Fuel costs are biggest headache

Jeremy Oddie, the regional chairman for insolvency industry body, R3.
Jeremy Oddie, the regional chairman for insolvency industry body, R3.
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The rising cost of fuel and utilities is the biggest problem faced by businesses in the North of England, according to a survey by the insolvency trade body R3.

The latest Business Distress Index from R3 shows that almost a third (31 per cent) of those questioned cited rising fuel and utility costs as their biggest problem, followed by reduced consumer spending, which was identified by 22 per cent of respondents.

Only three per cent identified an inability to secure further credit or a bank loan as a main problem.

The survey also reveals that business distress levels have fallen to their lowest levels since the index began in 2010.

Over two-thirds (67 per cent) of businesses in the North now show no distress indicators at all, compared to 43 per cent a year ago.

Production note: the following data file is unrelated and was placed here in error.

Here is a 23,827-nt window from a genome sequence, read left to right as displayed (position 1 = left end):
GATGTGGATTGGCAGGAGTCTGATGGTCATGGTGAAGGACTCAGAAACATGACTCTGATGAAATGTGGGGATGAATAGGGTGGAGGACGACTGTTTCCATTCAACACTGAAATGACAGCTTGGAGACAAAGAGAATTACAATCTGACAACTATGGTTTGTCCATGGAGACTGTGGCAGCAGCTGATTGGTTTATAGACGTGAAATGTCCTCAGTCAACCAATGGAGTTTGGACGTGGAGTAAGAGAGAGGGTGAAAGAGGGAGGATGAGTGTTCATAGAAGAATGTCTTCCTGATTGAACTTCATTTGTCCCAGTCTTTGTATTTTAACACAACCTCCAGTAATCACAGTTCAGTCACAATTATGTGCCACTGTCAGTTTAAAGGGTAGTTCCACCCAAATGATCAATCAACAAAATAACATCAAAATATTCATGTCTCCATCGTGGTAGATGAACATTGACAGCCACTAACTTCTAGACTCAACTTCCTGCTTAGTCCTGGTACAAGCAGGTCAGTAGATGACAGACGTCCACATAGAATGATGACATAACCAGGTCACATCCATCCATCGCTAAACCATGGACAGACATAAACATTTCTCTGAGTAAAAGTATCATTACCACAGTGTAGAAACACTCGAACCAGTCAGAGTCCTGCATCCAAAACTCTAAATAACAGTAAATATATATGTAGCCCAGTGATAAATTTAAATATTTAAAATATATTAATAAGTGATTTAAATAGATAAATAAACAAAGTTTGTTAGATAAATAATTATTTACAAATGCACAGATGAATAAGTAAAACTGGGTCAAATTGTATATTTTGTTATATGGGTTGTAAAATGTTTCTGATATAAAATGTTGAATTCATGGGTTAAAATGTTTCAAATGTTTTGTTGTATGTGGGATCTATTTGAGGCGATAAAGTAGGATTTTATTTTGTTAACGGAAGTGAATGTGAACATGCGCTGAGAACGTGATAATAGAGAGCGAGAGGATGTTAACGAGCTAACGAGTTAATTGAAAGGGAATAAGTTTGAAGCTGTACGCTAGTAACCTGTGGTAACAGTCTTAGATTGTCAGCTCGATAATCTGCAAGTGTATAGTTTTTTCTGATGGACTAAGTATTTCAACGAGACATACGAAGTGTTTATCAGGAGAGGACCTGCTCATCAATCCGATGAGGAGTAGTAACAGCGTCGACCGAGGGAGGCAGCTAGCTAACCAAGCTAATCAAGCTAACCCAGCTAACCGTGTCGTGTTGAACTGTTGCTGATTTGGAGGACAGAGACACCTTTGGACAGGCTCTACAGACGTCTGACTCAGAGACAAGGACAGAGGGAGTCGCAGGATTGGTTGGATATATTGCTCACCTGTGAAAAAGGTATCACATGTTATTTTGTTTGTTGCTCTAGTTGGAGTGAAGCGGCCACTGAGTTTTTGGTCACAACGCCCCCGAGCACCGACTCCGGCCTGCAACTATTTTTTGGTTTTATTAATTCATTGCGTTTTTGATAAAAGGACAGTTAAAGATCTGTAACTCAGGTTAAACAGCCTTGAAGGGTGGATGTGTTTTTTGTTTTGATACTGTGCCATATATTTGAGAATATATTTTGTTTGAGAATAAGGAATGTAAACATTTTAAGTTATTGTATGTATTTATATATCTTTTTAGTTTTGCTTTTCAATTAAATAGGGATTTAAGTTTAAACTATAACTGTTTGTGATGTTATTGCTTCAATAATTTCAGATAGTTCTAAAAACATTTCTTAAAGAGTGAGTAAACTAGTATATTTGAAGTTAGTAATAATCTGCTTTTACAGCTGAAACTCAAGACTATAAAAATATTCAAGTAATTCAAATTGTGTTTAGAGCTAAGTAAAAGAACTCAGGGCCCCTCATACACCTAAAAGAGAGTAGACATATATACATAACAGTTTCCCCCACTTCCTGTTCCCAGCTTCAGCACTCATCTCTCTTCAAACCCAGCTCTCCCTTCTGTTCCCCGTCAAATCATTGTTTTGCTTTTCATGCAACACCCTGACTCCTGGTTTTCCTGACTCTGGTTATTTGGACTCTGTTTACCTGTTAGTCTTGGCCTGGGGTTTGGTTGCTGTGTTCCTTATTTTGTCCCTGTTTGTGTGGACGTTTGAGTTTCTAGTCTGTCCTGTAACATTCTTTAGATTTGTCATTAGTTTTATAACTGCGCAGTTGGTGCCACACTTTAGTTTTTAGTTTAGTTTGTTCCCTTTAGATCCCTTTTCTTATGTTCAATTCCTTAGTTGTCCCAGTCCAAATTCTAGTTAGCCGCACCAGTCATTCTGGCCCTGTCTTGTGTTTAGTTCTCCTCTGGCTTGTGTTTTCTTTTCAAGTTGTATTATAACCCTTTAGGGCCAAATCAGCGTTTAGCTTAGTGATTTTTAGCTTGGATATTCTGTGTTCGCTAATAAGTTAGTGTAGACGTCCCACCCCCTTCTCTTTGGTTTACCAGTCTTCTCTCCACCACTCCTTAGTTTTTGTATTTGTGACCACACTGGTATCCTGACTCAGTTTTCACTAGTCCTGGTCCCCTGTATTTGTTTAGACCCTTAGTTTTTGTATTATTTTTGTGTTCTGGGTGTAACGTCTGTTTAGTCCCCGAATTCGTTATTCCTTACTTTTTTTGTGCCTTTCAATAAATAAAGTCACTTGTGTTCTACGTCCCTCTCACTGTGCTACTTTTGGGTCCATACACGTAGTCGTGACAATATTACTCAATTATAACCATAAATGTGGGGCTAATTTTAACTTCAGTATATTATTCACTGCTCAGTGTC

Meanwhile 59 per cent of businesses are showing signs of growth.

R3’s North West regional chairman Jeremy Oddie, who is also a head of recoveries at accountants Mitchell Charlesworth, said: “Businesses still feel they are being squeezed on both sides. With consumers still unwilling to spend, companies are concerned about their margins. As they depend on fuel and utilities to operate, it makes it hard for them to cut costs.“

Only four per cent of businesses are now regularly using their maximum overdraft compared to 25 per cent a year ago. “Access to credit has slipped away as an issue,” adds Jeremy Oddie.

“Perhaps businesses are getting used to life with reduced debt and relying less on credit. However it could also indicate that many businesses are not bothering to go to banks for funding. Business growth is still very hesitant – while things aren’t getting worse, they aren’t improving either.”

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